[* Originally untitled, this article was published for the first time in Phineas Parkhurst Quimby: His Complete Writings and Beyond.]
Now when I can show that I can produce a phenomenon that to all appearances is just like some produced by Christ and on the living who can speak for themselves, I should like to know by what authority anyone dares to say that it is not done in the same way that Christ did His works. If they cannot tell how I do it, or how He did, how do they know but that it is done in the same way? Their only objection can be that it happens to be contrary to their own opinion which is not worth anything and they admit it, for they will say it is a miracle to them. This makes them just what Jesus said of such guides. He called them blind guides leading the blind, and warned the people against them. He called them whited sepulchers and all kinds of names, and the world has been led by such guides ever since.” ~Phineas Parkhurst Quimby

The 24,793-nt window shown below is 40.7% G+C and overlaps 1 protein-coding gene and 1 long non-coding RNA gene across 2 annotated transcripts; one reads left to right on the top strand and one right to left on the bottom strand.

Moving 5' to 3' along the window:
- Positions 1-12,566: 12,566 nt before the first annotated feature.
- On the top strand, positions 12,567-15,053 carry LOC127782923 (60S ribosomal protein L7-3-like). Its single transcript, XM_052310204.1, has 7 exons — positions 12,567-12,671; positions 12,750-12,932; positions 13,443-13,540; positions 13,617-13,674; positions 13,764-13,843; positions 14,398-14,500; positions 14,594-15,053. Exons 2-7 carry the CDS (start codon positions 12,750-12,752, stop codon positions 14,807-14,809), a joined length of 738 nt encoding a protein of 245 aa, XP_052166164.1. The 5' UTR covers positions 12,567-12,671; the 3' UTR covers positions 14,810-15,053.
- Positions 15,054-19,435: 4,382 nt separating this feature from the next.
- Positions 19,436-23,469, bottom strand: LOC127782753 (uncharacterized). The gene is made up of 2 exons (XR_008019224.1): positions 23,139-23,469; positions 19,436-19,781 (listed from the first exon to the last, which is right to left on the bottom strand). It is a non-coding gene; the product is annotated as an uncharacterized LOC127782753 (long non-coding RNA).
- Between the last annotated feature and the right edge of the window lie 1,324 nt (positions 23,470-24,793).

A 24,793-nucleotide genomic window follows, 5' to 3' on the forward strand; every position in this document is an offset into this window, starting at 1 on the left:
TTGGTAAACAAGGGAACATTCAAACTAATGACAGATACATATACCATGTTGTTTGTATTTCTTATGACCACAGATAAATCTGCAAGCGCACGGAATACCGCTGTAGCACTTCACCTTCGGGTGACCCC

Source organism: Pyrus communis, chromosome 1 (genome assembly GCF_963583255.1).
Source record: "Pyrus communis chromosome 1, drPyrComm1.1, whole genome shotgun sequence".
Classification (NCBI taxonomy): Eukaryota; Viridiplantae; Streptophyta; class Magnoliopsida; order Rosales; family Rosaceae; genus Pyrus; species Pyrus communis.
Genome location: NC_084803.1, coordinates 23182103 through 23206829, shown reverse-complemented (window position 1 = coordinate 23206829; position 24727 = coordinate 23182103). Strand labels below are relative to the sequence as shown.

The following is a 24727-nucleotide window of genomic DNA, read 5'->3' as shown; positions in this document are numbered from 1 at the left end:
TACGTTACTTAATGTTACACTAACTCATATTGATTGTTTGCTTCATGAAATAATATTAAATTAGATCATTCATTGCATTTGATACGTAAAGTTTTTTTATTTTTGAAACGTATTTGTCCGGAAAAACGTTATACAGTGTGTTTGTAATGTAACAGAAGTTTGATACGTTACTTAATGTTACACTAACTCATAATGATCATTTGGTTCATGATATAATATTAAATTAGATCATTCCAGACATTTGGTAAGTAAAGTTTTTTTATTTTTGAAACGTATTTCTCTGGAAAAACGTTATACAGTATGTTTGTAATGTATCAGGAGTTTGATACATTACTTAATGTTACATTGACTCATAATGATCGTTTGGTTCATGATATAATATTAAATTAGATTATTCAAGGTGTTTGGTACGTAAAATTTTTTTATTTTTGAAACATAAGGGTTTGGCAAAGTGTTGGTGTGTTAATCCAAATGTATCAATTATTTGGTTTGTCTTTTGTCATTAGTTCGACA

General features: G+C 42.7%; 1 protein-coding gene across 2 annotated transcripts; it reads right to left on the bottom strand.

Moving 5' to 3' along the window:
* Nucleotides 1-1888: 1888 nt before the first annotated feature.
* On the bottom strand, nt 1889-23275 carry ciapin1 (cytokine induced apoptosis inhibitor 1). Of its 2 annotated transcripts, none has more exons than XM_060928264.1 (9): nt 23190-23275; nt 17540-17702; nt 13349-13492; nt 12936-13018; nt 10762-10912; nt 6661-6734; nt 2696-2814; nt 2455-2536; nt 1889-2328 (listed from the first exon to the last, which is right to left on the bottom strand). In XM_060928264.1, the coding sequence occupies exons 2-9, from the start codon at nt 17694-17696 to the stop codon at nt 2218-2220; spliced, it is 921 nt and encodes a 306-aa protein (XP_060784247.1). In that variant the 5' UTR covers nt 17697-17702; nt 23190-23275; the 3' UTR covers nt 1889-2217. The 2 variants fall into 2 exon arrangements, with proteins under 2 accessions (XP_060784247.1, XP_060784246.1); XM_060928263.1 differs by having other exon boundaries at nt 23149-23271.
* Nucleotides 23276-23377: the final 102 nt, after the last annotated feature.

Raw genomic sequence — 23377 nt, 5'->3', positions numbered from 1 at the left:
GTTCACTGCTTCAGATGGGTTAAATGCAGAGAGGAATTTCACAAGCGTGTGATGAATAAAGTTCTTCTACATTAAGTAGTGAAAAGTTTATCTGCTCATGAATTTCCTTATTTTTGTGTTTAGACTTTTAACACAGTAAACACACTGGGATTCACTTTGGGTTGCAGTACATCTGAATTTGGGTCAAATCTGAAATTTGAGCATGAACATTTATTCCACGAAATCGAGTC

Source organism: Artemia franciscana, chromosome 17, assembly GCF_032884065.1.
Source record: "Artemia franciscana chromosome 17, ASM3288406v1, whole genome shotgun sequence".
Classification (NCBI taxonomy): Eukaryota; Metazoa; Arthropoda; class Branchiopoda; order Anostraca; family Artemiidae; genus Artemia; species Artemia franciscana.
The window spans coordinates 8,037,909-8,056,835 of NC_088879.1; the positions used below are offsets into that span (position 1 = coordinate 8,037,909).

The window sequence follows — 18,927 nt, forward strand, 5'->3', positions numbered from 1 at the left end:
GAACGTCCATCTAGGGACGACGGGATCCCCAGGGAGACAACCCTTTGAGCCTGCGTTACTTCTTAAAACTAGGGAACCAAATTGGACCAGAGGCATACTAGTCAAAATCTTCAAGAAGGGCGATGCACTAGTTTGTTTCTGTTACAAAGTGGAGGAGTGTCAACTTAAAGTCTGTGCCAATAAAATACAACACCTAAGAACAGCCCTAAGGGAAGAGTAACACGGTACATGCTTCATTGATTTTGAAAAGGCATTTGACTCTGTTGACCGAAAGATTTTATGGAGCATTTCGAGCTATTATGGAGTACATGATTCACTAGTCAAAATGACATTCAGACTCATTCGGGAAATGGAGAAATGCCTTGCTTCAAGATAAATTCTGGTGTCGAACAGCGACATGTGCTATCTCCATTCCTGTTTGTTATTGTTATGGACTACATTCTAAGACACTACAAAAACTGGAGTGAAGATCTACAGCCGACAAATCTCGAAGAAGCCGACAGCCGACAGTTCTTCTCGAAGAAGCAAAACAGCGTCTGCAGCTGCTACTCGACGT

Article: Do People Really Believe What They Think They Do?
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Phineas Parkhurst Quimby: His Complete Writings and Beyond is the ultimate reference source for historically accurate information of this nineteenth–century clockmaker turned metaphysical teacher and healer. Including the Missing Works of P. P. Quimby; based on new and independent research by the editor, the present volume surpasses all previously published “complete” compilations of Phineas Parkhurst Quimby’s writings in size, scope and historical accuracy. Published by the Phineas Parkhurst Quimby Resource Center.
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Henry Wood (1834-1909) can be described as one of the pioneers of the New Thought movement, even though he was neither a minister nor the founder of a church or center. A successful businessman and author, Wood was forced by ill health to retire. He somehow came across the principles later known as New Thought, was healed, and sought to help others learn to heal themselves. He was one of the founders of the Metaphysical Club and at one time served as its president.